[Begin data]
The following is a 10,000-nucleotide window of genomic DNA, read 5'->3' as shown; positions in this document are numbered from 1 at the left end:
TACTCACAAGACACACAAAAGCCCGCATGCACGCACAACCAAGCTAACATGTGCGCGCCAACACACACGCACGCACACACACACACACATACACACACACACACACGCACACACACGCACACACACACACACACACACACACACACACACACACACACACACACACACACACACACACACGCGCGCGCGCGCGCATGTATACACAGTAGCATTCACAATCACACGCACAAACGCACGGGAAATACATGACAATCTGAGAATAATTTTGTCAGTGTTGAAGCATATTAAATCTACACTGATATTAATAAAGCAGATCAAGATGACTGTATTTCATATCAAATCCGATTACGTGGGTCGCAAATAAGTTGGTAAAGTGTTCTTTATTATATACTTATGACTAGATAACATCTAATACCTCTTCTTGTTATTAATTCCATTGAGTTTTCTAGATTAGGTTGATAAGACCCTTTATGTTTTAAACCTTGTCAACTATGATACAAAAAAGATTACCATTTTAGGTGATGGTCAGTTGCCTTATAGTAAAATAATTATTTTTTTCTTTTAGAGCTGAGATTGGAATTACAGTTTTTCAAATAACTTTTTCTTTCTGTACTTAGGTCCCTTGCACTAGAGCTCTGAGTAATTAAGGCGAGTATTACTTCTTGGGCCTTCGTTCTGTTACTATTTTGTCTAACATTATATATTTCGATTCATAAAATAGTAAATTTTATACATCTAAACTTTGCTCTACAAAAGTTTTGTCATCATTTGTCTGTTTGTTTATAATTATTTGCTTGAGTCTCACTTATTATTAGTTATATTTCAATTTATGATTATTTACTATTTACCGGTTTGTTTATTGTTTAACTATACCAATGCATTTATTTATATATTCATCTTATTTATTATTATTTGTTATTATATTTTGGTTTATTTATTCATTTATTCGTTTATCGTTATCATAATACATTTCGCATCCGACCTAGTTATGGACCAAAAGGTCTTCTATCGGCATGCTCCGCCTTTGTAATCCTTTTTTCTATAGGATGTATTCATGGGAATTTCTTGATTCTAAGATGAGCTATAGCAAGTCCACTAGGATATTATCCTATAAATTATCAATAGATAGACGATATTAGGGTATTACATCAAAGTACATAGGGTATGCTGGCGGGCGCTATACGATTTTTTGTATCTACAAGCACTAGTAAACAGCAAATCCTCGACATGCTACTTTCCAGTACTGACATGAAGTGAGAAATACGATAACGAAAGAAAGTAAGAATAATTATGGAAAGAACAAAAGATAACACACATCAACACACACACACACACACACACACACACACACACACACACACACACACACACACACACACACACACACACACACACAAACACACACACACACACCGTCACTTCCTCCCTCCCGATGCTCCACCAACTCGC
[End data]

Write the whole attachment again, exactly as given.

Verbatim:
The following is a 10,000-nucleotide window of genomic DNA, read 5'->3' as shown; positions in this document are numbered from 1 at the left end:
TACTCACAAGACACACAAAAGCCCGCATGCACGCACAACCAAGCTAACATGTGCGCGCCAACACACACGCACGCACACACACACACACATACACACACACACACACGCACACACACGCACACACACACACACACACACACACACACACACACACACACACACACACACACACACACACACGCGCGCGCGCGCGCATGTATACACAGTAGCATTCACAATCACACGCACAAACGCACGGGAAATACATGACAATCTGAGAATAATTTTGTCAGTGTTGAAGCATATTAAATCTACACTGATATTAATAAAGCAGATCAAGATGACTGTATTTCATATCAAATCCGATTACGTGGGTCGCAAATAAGTTGGTAAAGTGTTCTTTATTATATACTTATGACTAGATAACATCTAATACCTCTTCTTGTTATTAATTCCATTGAGTTTTCTAGATTAGGTTGATAAGACCCTTTATGTTTTAAACCTTGTCAACTATGATACAAAAAAGATTACCATTTTAGGTGATGGTCAGTTGCCTTATAGTAAAATAATTATTTTTTTCTTTTAGAGCTGAGATTGGAATTACAGTTTTTCAAATAACTTTTTCTTTCTGTACTTAGGTCCCTTGCACTAGAGCTCTGAGTAATTAAGGCGAGTATTACTTCTTGGGCCTTCGTTCTGTTACTATTTTGTCTAACATTATATATTTCGATTCATAAAATAGTAAATTTTATACATCTAAACTTTGCTCTACAAAAGTTTTGTCATCATTTGTCTGTTTGTTTATAATTATTTGCTTGAGTCTCACTTATTATTAGTTATATTTCAATTTATGATTATTTACTATTTACCGGTTTGTTTATTGTTTAACTATACCAATGCATTTATTTATATATTCATCTTATTTATTATTATTTGTTATTATATTTTGGTTTATTTATTCATTTATTCGTTTATCGTTATCATAATACATTTCGCATCCGACCTAGTTATGGACCAAAAGGTCTTCTATCGGCATGCTCCGCCTTTGTAATCCTTTTTTCTATAGGATGTATTCATGGGAATTTCTTGATTCTAAGATGAGCTATAGCAAGTCCACTAGGATATTATCCTATAAATTATCAATAGATAGACGATATTAGGGTATTACATCAAAGTACATAGGGTATGCTGGCGGGCGCTATACGATTTTTTGTATCTACAAGCACTAGTAAACAGCAAATCCTCGACATGCTACTTTCCAGTACTGACATGAAGTGAGAAATACGATAACGAAAGAAAGTAAGAATAATTATGGAAAGAACAAAAGATAACACACATCAACACACACACACACACACACACACACACACACACACACACACACACACACACACACACACACACACACACACACACAAACACACACACACACACCGTCACTTCCTCCCTCCCGATGCTCCACCAACTCGC